Help For Those On The Front Lines Of Ministry.

Past Updates

Sep 21, 2006
Bi-vocational Ministry..something to consider

John Maxwell recently said ( ) : The greatest way to enter the pastorate might be for every pastor to be a bi-vocational pastor for the first five years they’re a pastor. I kind of like the idea that you start your pastoral ministry by having another job. I think it makes you prioritize what you’re doing in your church a lot better. It creates a tremendous value for people who have to go out there and work in a world that’s non-Christian and non-sympathetic to the faith. I just think the more I withdraw from the marketplace or from the community and immerse myself in the church, I think the greater the possibility becomes that I won’t be relevant to that community. So for a new pastor I’d say…always do things in secular community where faith isn’t being expressed. Penetrate instead of separate. John Maxwell

I think Maxwell has made three important points here:

1) Prioritize what you are doing.
2) Do things in the community where faith isn’t being expressed
3) Being “bi-vocational” might be the best way to do this

Regardless if you are full time in ministry, in any capacity, I think these are great words.

What is your priority in ministry?
Have you written it out?
Do you reflect on it every day?
Does this priority become the filter for all you say yes and no to?

2) Describe the community that surrounds you (and the congregation you work with)?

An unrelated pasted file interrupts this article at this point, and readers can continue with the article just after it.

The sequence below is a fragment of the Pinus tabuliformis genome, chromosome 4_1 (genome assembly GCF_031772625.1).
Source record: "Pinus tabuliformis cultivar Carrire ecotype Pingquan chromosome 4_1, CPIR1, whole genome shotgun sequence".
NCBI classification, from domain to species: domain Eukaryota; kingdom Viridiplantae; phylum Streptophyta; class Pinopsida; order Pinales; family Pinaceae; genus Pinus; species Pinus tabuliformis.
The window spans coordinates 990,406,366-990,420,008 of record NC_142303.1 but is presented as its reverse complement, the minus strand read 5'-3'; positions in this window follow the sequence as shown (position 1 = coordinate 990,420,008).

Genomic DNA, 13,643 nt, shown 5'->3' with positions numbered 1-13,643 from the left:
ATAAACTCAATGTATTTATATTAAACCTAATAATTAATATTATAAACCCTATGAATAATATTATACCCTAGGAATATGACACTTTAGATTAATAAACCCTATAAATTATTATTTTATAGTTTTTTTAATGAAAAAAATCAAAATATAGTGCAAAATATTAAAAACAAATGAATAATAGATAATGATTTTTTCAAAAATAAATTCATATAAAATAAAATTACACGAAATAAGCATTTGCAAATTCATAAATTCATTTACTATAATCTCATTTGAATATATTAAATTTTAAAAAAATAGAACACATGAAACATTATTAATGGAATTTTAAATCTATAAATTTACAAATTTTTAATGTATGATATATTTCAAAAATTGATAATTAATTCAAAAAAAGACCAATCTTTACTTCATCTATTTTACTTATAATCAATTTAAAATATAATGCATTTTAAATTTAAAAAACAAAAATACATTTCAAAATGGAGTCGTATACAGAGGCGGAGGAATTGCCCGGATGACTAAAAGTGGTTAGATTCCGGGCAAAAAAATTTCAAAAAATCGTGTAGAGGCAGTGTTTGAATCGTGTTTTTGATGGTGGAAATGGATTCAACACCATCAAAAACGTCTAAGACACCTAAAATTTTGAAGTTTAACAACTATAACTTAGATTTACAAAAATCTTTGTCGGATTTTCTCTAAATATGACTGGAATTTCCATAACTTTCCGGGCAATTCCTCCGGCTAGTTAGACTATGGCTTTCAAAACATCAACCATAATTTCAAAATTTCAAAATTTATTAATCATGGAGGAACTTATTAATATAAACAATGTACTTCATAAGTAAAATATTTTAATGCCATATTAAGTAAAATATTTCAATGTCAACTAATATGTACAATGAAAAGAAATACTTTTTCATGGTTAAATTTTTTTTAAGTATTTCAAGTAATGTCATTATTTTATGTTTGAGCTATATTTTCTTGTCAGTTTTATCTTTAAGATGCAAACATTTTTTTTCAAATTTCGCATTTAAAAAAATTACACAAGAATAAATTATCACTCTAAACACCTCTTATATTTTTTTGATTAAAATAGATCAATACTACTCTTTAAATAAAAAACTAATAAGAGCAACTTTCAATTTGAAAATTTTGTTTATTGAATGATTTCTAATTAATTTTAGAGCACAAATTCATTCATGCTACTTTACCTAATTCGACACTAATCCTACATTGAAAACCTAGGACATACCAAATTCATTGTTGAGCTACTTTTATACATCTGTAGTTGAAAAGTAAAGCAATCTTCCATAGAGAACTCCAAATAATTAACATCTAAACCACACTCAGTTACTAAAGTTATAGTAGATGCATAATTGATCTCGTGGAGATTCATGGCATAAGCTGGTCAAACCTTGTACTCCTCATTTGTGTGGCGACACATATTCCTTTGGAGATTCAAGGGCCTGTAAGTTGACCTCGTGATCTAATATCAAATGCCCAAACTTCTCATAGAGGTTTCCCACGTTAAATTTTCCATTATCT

Where might you (and the congregation) make inroads?
What leads you to this place?
How can you attempt to reach this “community” without being immersed in this community?

3) Bi-vocational. For most pastors, those of us seminary trained-mainline denominationally affiliated, the idea that we should be bi-vocational is scary. After all, they can’t get “all the work” done now at 62 hours a week. How would they ever get to all the meetings, all the appointments, all the work, the bulletin, the sermon, the choir rehearsal, the turkey supper if they were not working full time. Actually 62 hours a week is one full time and one half time job.
I have been bi-vocational (and tri-vocational) for the last 20 years. I have never “depended” on the denomination for my support. I have never thought that I “had” to have this pastoral job. But I have spent a fair time knowing my community, earning a living, knowing what it is like to travel all week and not want to go to church on Sunday.
And I have known one other tremendous advantage. I have known people who have been given a opportunity to discover and use their gifts and passion for ministry in Jesus name that never would have had those opportunities if I had not been too busy (with my other job) to do all that ministry stuff.

I only have one questions for Maxwell. “If this model is so great, why would you recommend it only for the first five years of ministry? Why not (for most people) recommend this as a life style?”
I wonder…how many pastors would be left if they cut their money in half, so they could be out in the community…yea I know…how would all the work get done? I’ll address that next week.